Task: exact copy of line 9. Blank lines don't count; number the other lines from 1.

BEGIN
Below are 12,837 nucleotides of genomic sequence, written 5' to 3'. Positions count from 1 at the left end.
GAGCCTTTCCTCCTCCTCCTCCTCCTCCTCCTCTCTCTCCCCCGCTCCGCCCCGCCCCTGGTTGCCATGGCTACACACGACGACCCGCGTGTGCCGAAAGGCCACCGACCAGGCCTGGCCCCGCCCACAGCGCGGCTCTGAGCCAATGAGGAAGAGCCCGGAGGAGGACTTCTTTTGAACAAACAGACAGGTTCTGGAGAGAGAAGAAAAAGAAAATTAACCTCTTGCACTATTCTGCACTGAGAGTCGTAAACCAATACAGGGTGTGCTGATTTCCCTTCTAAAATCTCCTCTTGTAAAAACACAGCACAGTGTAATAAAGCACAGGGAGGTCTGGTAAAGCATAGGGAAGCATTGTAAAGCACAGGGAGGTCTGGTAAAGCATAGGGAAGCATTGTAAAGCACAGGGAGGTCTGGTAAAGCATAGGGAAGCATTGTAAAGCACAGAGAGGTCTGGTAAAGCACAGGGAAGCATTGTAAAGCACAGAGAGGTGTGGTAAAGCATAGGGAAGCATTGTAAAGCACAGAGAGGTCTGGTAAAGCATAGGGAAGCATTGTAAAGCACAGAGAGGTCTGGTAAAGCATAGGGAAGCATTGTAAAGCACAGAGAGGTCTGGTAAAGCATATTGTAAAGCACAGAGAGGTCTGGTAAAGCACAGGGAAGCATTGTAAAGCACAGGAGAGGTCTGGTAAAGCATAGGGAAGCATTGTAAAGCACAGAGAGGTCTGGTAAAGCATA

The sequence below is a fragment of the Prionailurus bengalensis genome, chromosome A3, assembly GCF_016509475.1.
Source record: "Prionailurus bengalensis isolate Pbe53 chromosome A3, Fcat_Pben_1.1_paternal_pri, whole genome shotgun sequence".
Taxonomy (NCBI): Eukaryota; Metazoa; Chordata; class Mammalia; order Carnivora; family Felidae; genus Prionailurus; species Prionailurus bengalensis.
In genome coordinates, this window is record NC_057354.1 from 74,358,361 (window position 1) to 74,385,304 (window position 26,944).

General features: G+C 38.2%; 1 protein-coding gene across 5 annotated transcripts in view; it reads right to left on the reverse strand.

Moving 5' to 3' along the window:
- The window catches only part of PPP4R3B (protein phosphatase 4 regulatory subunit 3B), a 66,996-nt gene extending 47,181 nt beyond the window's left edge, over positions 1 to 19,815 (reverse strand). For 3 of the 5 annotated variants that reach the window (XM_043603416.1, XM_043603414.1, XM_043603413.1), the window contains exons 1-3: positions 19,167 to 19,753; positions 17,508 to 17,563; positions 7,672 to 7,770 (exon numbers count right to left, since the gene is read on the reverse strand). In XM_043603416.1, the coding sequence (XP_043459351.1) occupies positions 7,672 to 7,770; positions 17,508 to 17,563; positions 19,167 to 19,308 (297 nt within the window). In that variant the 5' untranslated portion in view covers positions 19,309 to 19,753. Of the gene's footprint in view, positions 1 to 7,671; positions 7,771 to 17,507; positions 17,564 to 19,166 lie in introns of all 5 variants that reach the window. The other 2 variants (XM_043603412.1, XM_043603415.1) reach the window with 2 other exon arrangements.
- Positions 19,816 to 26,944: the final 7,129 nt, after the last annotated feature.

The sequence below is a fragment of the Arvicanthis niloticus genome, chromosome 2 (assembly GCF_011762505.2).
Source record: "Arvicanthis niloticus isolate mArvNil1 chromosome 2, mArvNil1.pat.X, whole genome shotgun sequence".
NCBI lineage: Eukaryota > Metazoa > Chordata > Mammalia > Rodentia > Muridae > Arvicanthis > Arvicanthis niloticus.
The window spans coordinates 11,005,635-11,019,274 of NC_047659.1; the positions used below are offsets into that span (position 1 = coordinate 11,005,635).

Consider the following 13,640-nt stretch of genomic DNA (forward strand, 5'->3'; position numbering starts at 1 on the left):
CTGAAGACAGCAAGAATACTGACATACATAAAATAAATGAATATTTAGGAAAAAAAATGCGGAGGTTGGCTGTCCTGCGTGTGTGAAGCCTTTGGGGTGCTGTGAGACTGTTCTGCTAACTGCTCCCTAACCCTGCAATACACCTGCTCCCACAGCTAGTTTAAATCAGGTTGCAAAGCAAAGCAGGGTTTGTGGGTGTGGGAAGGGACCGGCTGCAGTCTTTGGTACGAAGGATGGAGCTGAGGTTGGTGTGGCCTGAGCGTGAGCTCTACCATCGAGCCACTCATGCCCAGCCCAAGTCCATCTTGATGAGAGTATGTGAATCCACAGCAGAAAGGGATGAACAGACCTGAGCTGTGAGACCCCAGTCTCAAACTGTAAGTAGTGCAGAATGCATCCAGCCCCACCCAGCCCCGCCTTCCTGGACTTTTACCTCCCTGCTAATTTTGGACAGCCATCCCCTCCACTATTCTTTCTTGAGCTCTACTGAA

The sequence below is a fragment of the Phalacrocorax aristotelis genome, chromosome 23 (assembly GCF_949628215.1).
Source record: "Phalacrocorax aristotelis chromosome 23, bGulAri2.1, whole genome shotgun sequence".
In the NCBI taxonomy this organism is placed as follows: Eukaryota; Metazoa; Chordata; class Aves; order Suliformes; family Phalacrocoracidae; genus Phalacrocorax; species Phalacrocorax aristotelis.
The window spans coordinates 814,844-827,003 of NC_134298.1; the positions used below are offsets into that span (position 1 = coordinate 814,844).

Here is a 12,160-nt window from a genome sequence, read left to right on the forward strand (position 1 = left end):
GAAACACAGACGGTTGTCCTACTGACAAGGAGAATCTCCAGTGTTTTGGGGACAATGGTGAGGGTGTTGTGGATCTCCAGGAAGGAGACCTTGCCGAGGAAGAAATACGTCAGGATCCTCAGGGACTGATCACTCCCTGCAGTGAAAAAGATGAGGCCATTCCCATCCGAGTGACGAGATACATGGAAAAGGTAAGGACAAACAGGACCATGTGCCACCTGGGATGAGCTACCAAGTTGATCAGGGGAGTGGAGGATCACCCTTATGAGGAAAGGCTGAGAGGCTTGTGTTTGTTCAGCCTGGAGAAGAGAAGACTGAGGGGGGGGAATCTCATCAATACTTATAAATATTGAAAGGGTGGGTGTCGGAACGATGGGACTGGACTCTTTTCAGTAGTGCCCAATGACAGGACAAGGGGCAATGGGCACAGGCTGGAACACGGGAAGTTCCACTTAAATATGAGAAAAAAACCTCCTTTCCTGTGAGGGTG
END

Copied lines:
- The window catches only part of PPP4R3B (protein phosphatase 4 regulatory subunit 3B), a 66,996-nt gene extending 47,181 nt beyond the window's left edge, over positions 1 to 19,815 (reverse strand). For 3 of the 5 annotated variants that reach the window (XM_043603416.1, XM_043603414.1, XM_043603413.1), the window contains exons 1-3: positions 19,167 to 19,753; positions 17,508 to 17,563; positions 7,672 to 7,770 (exon numbers count right to left, since the gene is read on the reverse strand). In XM_043603416.1, the coding sequence (XP_043459351.1) occupies positions 7,672 to 7,770; positions 17,508 to 17,563; positions 19,167 to 19,308 (297 nt within the window). In that variant the 5' untranslated portion in view covers positions 19,309 to 19,753. Of the gene's footprint in view, positions 1 to 7,671; positions 7,771 to 17,507; positions 17,564 to 19,166 lie in introns of all 5 variants that reach the window. The other 2 variants (XM_043603412.1, XM_043603415.1) reach the window with 2 other exon arrangements.